Authorities failed to investigate human rights abuses committed by government security forces during military clashes with armed men from the opposition Renamo. Human Rights Watch documented cases of enforced disappearances, arbitrary detention, and the destruction of private property by government forces, as well as political killings, attacks on public transport, and looting of health clinics by the Renamo political party’s armed group, between November 2015 and December 2016. Since the ceasefire was declared in December 2016, fighting and related human rights abuses have ceased. But authorities have not held anyone accountable.

Freedom of Expression

Activists and human rights defenders continued to live in fear in the face of threats and intimidation from unknown individuals. On March 27, Salema was abducted by two unidentified gunmen outside the headquarters of the National Union of Journalists in the capital, Maputo. They beat him with AK-47 assault rifles, leaving him unconscious just outside the city. Salema was a resident political commentator on one of Mozambique’s leading television shows. Two other former commentators from the same show said they decided to cut ties with the program after receiving frequent threats from unidentified people who claimed to work for the state security and intelligence services.

Following the incident, six activists said they received threatening messages for criticizing the government. Two said they had been forced to move, use different cars, and change their routines after noticing vehicles without license plates following them in the city or parked outside their homes for hours. 

Freedom of Media

Press freedom, especially for private media and correspondents, was threatened by the Mozambican government’s issuance on July 23 of Decree 40/2018, which required foreign journalists to pay US$2,500 per trip to Mozambique for media accreditation. Freelancers and foreign correspondents based in the country would be charged $500 and $8,300 per year, respectively.

The new regulations also established new fees for the establishment of Mozambican media organizations, imposing a $3,300 fee for new publications and an $800 fee for new community radio stations. Local journalists’ groups and other nongovernmental organizations criticized the government for approving the controversial decree without consultations. In August, the director of the Mozambican Information Office, Emilia Moiane, said the decision to increase the fees had been put on hold pending further consultations.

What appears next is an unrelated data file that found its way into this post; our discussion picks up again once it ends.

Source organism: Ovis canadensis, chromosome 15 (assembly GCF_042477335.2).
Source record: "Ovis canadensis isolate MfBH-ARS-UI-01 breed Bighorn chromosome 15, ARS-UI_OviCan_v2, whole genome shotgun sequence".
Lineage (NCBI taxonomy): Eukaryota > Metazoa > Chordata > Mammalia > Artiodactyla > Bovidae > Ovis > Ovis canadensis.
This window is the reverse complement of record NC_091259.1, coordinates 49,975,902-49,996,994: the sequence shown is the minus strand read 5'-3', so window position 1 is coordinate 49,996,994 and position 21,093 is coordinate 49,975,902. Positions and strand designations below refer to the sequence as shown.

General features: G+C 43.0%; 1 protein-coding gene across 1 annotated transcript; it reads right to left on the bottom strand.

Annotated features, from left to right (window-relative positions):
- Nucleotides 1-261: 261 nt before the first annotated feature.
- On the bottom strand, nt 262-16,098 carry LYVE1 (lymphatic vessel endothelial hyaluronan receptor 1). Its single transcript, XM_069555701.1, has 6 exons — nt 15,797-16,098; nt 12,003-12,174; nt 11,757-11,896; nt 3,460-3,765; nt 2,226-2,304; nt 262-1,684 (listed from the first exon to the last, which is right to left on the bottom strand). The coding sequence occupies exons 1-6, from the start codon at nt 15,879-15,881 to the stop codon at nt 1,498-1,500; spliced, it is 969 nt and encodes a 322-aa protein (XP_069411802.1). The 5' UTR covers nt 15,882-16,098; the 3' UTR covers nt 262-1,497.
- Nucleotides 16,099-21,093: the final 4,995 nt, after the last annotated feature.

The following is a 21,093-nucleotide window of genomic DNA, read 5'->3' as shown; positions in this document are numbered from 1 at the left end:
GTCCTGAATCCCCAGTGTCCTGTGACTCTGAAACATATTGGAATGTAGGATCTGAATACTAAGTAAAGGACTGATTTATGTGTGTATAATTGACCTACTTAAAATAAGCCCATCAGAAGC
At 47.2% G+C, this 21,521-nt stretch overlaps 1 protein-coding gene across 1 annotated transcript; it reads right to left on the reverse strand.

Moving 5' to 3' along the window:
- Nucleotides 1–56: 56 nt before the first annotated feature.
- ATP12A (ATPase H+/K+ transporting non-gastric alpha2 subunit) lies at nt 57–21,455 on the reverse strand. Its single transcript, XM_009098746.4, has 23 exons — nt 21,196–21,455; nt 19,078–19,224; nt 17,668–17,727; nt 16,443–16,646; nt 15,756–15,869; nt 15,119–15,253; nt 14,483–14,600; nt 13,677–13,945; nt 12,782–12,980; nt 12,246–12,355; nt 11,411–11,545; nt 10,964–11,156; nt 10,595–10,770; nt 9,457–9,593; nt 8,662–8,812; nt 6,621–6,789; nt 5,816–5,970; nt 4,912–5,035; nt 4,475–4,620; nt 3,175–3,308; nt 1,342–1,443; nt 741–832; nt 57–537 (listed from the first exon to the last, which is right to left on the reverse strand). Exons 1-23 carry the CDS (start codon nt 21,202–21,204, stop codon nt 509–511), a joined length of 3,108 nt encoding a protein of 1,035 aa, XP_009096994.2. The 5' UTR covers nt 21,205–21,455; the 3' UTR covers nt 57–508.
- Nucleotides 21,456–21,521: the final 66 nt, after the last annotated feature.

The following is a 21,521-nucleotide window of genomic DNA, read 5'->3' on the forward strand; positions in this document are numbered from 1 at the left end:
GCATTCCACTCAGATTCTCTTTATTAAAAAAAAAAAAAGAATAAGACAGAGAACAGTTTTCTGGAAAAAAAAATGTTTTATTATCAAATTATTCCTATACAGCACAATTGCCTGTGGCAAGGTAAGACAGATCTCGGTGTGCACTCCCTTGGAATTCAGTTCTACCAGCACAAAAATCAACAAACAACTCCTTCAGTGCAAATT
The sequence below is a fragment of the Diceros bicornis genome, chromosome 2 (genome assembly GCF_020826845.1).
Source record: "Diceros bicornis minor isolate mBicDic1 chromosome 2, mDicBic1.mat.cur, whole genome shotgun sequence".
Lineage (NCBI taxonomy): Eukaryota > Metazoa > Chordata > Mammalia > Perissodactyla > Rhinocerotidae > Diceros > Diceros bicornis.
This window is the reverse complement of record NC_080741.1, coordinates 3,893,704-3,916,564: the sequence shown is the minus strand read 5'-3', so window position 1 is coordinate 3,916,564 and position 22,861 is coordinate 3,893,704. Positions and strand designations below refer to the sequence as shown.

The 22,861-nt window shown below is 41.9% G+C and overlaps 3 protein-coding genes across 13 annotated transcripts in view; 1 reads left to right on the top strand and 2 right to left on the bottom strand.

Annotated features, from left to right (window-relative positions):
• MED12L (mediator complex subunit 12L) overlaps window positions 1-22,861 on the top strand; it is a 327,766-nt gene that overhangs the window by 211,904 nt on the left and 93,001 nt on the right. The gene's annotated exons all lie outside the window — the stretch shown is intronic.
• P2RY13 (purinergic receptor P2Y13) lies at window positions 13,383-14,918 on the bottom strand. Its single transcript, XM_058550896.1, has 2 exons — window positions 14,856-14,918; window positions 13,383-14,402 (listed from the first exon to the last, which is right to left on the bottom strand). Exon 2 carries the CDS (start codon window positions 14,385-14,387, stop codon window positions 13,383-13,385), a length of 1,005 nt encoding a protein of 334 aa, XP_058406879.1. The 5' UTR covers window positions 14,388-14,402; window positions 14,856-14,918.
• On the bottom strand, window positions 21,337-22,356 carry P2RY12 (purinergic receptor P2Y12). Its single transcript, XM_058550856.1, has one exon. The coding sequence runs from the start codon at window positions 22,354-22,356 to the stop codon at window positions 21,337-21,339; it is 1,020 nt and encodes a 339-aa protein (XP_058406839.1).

Disability Rights

There is little data available on the exact number of persons with albinism in Mozambique, but civil society organizations estimate there are from 20,000 to 30,000 people with albinism across the country. Kidnappings and physical attacks against people with albinism continued. In Mozambique and some neighboring countries, people with albinism are hunted for their body parts, which are used for witchcraft.  

In January 2018, police stopped an attempt to kidnap an 11-year-old boy in the central province of Zambezia. The boy had been attacked by five people, who cut off his ears and shaved his head before the police arrived. In July 2018, a 10-year-old boy was abducted from his home in Niassa province in northern Mozambique. In early September, two children with albinism, ages 4 and 11, were reportedly abducted in separate incidents in Niassa province.

Key International Actors

The Mozambique group of 14 donor countries, including the United Kingdom and European Union, and multilateral institutions, including the International Monetary Fund and World Bank, continued the freeze on direct support to the state budget because of corruption concerns. Some international partners continued to support crucial sectors. The United States, for example, maintained its support for malaria and HIV programs, while the European Union is supporting the strengthening of civil society groups and protection of human rights defenders.

In March, the US criticized the kidnapping of Salema and defended the importance of a free and independent media as a pillar of Mozambican democracy. In April, the UN special rapporteur on freedom of opinion and expression and the UN special rapporteur on human rights defenders sent a communication to Mozambique echoing the US’s concerns. They also expressed their concern at the absence of thorough investigations and accountability for any alleged perpetrators of attacks against activists, and stated that the ensuing impunity contributes to the recurrence of these crimes.

On June 25, President Nyusi announced that Russia and the US had offered to help fight terrorist attacks in northern province of Cabo Delgado, but did not provide further details.